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Phenotypes of chronic fatigue syndrome in children and young people
  1. Margaret May1,
  2. Alan Emond2,
  3. Esther Crawley2
  1. 1Department of Social Medicine, Bristol University, Bristol, UK
  2. 2Centre for Child and Adolescent Health, Bristol University, Bristol, UK
  1. Correspondence to Dr Esther Crawley, Centre for Child and Adolescent Health, Hampton House, Cotham Hill, Bristol BS6 6JS, UK; esther.crawley{at}


Objective To investigate the heterogeneity of chronic fatigue syndrome (CFS/ME) in children and young people.

Setting Regional specialist CFS/ME service Patients Children and young people aged <19 years old.

Methods Exploratory factor analysis was performed on symptoms present at assessment in 333 children and young people with CFS/ME. Linear and logistic regression analysis of data from self-completed assessment forms was used to explore the associations between the retained factors and sex, age, length of illness, depression, anxiety and markers of severity (fatigue, physical function, pain and school attendance).

Results Three phenotypes were identified using factor analysis: muscoloskeletal (factor 1) had loadings on muscle and joint pain and hypersensitivity to touch, and was associated with worse fatigue (regression coefficient 0.47, 95% CI 0.25 to 0.68, p<0.001), physical function (regression coefficient −0.52, 95% CI −0.83 to −0.22, p=0.001) and pain. Factor 2 (migraine) loaded on noise and light hypersensitivity, headaches, nausea, abdominal pain and dizziness and was most strongly associated with physical function and pain. Sore throat phenotype (factor 3) had loadings on sore throat and tender lymph nodes and was not associated with fatigue or pain. There was no evidence that phenotypes were associated with age, length of illness or symptoms of depression (regression coefficient for association of depression with musculoskeletal pain −0.02, 95% CI −0.27 to 0.23, p=0.87). The migraine phenotype was associated with anxiety (0.40, 95% CI 0.06 to 0.74, p=0.02).

Implications CFS/ME is heterogeneous in children with three phenotypes at presentation that are differentially associated with severity and are unlikely to be due to age or length of illness.

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Chronic fatigue syndrome or myalgic encephalopathy (CFS/ME) is defined by the Royal College of Paediatrics and Child Health (RCPCH) in the UK as ‘generalised fatigue, causing disruption of daily life, persisting after routine tests and investigations have failed to identify an obvious underlying cause’.1 The National Institute for Health and Clinical Excellence recently recommended that a minimum of 3 months of fatigue is required before a diagnosis of CFS/ME is made in children.2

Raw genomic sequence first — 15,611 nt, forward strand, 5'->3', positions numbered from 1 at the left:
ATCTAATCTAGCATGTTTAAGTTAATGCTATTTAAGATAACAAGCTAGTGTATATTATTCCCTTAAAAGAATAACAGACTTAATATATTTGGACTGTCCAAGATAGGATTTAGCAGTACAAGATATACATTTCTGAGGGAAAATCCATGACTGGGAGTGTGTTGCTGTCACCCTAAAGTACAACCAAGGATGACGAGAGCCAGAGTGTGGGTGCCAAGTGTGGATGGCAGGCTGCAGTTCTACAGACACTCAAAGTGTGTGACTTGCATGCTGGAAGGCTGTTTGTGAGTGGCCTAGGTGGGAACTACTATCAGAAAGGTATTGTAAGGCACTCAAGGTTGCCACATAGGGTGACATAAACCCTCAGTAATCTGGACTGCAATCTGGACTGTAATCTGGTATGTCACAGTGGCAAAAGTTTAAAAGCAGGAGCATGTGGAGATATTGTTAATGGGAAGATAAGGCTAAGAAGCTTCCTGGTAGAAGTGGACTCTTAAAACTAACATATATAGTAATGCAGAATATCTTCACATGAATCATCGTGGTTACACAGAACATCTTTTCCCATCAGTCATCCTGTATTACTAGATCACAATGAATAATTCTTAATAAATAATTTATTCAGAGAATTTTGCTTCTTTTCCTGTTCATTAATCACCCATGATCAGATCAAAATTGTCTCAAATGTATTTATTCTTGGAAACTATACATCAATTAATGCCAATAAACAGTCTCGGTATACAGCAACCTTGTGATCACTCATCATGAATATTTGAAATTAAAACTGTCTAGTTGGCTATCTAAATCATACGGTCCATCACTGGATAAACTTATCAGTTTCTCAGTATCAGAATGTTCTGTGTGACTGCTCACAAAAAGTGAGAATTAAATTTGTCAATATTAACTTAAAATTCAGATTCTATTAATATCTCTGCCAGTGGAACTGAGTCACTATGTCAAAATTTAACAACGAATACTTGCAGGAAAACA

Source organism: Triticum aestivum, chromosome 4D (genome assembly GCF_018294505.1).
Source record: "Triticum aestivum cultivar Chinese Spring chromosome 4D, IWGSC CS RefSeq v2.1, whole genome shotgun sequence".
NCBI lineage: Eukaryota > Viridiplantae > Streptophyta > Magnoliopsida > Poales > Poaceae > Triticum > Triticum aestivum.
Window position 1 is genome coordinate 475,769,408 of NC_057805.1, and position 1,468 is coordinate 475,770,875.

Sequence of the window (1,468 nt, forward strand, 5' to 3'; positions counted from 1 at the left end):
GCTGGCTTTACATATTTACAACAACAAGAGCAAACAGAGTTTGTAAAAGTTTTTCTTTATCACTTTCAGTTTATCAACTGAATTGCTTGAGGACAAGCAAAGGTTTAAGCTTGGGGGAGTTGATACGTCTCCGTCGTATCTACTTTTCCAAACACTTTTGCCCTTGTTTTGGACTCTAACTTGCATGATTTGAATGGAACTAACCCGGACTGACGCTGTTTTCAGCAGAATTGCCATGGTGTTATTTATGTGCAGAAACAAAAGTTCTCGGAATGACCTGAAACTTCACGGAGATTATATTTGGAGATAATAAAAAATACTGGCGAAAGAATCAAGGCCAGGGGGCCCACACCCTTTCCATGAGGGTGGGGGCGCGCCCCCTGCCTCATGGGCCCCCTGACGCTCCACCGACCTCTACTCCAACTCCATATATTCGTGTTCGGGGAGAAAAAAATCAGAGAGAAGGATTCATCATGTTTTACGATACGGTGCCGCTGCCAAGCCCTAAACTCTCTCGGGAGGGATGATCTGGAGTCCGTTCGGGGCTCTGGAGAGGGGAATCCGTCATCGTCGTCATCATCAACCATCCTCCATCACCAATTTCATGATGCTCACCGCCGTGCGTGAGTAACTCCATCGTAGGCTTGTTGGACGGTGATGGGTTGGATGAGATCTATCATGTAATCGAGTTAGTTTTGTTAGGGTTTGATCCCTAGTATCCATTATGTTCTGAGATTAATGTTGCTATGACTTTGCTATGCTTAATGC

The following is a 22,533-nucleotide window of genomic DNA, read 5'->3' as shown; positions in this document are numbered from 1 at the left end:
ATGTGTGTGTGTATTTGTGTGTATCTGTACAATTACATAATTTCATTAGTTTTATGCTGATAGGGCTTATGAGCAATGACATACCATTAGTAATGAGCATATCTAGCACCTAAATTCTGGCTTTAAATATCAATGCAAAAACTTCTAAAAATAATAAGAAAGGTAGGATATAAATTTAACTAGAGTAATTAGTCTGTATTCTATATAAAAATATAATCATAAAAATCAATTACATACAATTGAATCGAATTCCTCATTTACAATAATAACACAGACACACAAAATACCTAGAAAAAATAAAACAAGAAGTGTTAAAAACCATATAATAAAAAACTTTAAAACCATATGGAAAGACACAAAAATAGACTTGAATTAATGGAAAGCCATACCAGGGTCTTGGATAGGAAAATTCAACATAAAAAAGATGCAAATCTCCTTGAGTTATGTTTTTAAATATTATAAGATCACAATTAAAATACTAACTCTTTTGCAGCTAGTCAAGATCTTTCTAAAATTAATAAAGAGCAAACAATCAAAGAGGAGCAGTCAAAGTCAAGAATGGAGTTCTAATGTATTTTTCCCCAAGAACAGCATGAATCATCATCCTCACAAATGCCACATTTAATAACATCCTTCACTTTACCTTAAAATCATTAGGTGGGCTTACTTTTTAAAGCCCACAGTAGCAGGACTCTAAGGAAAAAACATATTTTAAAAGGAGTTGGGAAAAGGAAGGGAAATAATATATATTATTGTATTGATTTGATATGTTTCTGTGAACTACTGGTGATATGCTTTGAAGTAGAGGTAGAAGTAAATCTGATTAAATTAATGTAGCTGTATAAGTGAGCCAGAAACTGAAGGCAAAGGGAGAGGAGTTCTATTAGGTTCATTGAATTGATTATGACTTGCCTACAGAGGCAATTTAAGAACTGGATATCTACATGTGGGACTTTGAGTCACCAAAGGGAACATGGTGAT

CFS/ME in children is a relatively common3,,6 and potentially serious condition with over 50% of children bed bound at some stage and a mean time off school of one academic year.7 However, despite the publication of three adult and one paediatric consensus case definitions,1 attempts to identify a single cause for CFS/ME have failed. One reason for this might be that it is a heterogeneous condition and indeed there is considerable support for this in adult patients with CFS/ME.8,,13

What is already known on this topic

  • CFS/ME is common in children and young people and causes significant morbidity including time off school.

  • No single cause for CFS/ME has been discovered.

What this study adds

  • CFS/ME in children and young people is a heterogeneous condition.

  • There are potentially three disease phenotypes at presentation, labelled musculoskeletal, sore throat and migraine.

  • Both the musculoskeletal and migraine phenotypes are strongly associated with fatigue, physical function and pain.

Factor analysis is a statistical technique that exploits the correlations between measured variables (in this example symptoms) to express the data as a reduced number of uncorrelated factors that are linear combinations of the observed variables and which account for most of the variation in the data. The resulting factors can be used to understand more about the heterogeneity of an illness and to define groups of children with different phenotypic presentation.

This study investigated whether distinct phenotypes of paediatric CFS/ME could be identified at presentation and whether these were associated with markers of severity.


Patient cohort